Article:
We also performed a bivariate analysis to estimate the correlations of genetic components using SOLAR17. For a pair of traits, y1 and y2, with heritabilities h12 and h22 respectively, their correlation (ρ) can be decomposed into genetic correlation (ρg) and environment correlation (ρe) according to the following mathematical formula: ρp=ρGh12h22+ρE(1h12)(h22). We tested the null hypothesis ρG=0 versus H1: ρG0 to infer correlated or shared genetic effects (reject H0), and tested the null hypothesis of ρG=1 (or −1) versus H1: ρG1 (and −1) to infer independent or non-shared genetic effects (reject H0). We also tested H0: ρE=0 versus H1: ρE0 for correlated or shared environment effects.

BMI, water temperature, room temperature and arm circumference were used as covariates in the heritability and bivariate anlaysis by SOLAR17.


The 1,994 participants who completed CPT consisted of 638 probands, 921 siblings, 61 spouses, 182 parents and 192 offspring from 627 two and three generation families. The characteristics of study participants are summarized in table 1. As expected, the probands had the highest mean baseline levels of body mass index (BMI), SBP and DBP among all groups.

Table 1
Characteristics of 1,994 Study Participants

The mean SBP and DBP responses to CPT are presented in figure 1. Both mean SBP and DBP achieved maximum levels at time 0 after ice water immersion for one minute among all groups. Thereafter, mean BP levels gradually recovered back to the baseline level 4 minutes after cold stimulus. Ninety-one point five percent of probands, 95.6% of parents, 90.2% of siblings, 100% of spouses and 96.4% of offspring achieved maximum SBP at time 0 while 80.4% of probands, 80.8% of parents, 81.4% of siblings, 83.6% of spouses and 82.8% of offspring achieved maximum DBP at time 0. Table 2 shows the maximum BP responses, BP responses at time 0 and AUC of BP responses for both SBP and DBP. The parents had the largest SBP responses but smallest DBP responses while offspring had the smallest SBP responses but largest DBP responses. This pattern was similarly observed for absolute BP responses as well as reactivity AUC. On the other hand, probands had the largest and offspring had the smallest recovery AUC of SBP while spouses had the largest and parents had the smallest recovery AUC of DBP.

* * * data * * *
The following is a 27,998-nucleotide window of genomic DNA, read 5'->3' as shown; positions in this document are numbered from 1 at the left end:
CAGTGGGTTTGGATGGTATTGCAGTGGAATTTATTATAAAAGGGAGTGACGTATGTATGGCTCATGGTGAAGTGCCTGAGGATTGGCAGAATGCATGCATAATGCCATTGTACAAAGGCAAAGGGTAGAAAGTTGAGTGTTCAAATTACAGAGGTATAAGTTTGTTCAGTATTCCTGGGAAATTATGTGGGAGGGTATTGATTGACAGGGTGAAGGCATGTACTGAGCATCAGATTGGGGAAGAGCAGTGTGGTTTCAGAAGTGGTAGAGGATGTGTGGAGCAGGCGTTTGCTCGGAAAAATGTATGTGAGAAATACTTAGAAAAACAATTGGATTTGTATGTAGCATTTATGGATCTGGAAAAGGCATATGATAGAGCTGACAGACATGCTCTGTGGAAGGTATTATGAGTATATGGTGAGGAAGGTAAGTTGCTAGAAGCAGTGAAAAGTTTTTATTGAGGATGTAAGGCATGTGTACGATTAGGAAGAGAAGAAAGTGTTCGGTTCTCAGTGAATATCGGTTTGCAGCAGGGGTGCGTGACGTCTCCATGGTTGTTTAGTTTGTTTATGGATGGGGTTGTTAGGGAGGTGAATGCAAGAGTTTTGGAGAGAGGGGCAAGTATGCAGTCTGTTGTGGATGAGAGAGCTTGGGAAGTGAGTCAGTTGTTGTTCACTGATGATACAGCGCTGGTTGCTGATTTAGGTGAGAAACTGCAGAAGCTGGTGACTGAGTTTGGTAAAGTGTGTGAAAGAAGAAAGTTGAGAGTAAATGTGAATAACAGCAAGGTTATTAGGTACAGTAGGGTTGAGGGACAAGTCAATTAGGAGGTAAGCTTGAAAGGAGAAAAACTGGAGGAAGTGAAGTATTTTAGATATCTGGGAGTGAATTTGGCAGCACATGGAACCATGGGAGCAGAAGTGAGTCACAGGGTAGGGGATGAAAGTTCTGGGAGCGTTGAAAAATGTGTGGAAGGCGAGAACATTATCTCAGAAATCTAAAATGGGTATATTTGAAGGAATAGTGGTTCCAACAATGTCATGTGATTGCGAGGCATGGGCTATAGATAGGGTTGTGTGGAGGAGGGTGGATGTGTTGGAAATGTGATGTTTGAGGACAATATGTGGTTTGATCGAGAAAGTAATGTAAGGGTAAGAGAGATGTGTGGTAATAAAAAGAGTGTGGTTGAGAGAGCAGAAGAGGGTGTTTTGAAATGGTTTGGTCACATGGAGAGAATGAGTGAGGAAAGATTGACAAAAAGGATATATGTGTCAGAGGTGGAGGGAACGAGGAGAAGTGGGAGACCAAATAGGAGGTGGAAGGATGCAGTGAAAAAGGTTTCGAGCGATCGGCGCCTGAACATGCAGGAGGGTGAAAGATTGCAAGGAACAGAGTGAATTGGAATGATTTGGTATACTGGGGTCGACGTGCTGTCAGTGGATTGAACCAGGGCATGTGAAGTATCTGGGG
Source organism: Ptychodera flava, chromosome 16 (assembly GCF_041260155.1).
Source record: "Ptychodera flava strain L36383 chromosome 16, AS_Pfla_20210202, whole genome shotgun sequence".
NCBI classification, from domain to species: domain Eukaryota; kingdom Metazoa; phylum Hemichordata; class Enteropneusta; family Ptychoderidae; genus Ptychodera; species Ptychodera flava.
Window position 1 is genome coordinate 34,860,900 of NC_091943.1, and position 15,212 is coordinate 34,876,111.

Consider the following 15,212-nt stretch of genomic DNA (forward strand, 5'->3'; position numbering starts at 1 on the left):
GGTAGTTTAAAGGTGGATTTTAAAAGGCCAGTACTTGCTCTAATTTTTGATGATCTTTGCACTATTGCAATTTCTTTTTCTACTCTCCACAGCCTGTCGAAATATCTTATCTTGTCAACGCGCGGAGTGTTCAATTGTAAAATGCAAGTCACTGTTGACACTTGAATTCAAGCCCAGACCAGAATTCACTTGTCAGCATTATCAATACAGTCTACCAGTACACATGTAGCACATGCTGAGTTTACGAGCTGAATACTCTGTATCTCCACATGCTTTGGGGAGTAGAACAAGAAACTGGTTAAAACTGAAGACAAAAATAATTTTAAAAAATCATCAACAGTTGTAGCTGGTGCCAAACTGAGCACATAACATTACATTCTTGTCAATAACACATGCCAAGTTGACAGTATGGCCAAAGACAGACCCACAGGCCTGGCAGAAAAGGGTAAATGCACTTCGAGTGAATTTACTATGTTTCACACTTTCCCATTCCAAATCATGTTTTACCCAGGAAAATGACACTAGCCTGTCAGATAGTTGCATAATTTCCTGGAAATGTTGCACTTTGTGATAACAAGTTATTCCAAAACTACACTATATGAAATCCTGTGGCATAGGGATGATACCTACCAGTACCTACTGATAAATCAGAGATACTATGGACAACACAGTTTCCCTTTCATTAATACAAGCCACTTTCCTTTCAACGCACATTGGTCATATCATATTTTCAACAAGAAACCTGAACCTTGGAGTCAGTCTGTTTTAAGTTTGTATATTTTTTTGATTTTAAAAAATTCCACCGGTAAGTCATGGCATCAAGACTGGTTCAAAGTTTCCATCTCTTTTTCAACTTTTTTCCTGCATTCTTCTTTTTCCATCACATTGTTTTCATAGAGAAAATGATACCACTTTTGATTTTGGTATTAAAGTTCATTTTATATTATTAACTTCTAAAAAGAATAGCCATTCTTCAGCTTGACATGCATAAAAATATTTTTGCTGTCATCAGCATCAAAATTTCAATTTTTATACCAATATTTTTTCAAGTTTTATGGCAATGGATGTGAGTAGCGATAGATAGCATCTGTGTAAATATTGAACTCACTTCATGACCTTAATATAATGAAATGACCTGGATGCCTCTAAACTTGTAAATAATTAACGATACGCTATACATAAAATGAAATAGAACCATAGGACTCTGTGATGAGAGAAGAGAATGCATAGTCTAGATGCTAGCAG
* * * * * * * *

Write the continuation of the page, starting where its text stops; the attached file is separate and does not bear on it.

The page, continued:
Figure 1
Mean systolic blood pressure (left panel) and mean diastolic blood pressure (right panel) during the cold pressor test among probands, siblings, offspring, spouses, and parents. Pre, 0, 1, 2 and 4 on the x-axis indicate cold pressor test time points: ...
Table 2
Mean Blood Pressure Response to Cold Pressor Test

Table 3 presents the heritabilities (standard error, SE) of baseline BP and BP responses to CPT. All heritability estimates are significantly different from zero (all p≤0.002). The heritabilities of baseline BP were 0.20 for SBP and 0.35 for DBP. The heritabilities of SBP responses to CPT varied from 0.28 to 0.30 while the heritabilities of DBP responses to CPT varied from 0.25 to 0.28. The heritability of SBP recovery AUC was 0.14 and DBP recovery AUC was 0.20. The overall AUC was 0.16 for SBP and 0.21 for DBP.

Table 3
Heritability of Blood Pressure at Baseline and Blood Pressure Response to Cold Pressor Test

Table 4 shows that genetic correlations (ρG) between baseline SBP and SBP responses to CPT (maximum response, response at time 0, and reactivity, recovery and overall AUC) varied from 0.16 to 0.21, which were not significantly different from 0 but differed from 1. On the other hand, the genetic correlation between SBP reactivity and recovery AUC was 0.67, which significantly differed from both 0 and 1. The environmental correlation was not significant between baseline SBP and maximum SBP response and SBP response at time 0, but significant between baseline SBP and SBP recovery AUC and overall AUC. Both genetic and environmental correlations between SBP recovery and reactivity AUC significantly differed from 0. A similar pattern of genetic correlations was observed between baseline DBP and DBP responses to CPT. Environmental correlation, however, was significant between baseline DBP and all DBP responses to CPT.

Table 4
Genetic (ρG) and Environmental (ρE) Correlation Between Baseline Blood Pressure and Blood Pressure Response to the Cold Pressor Test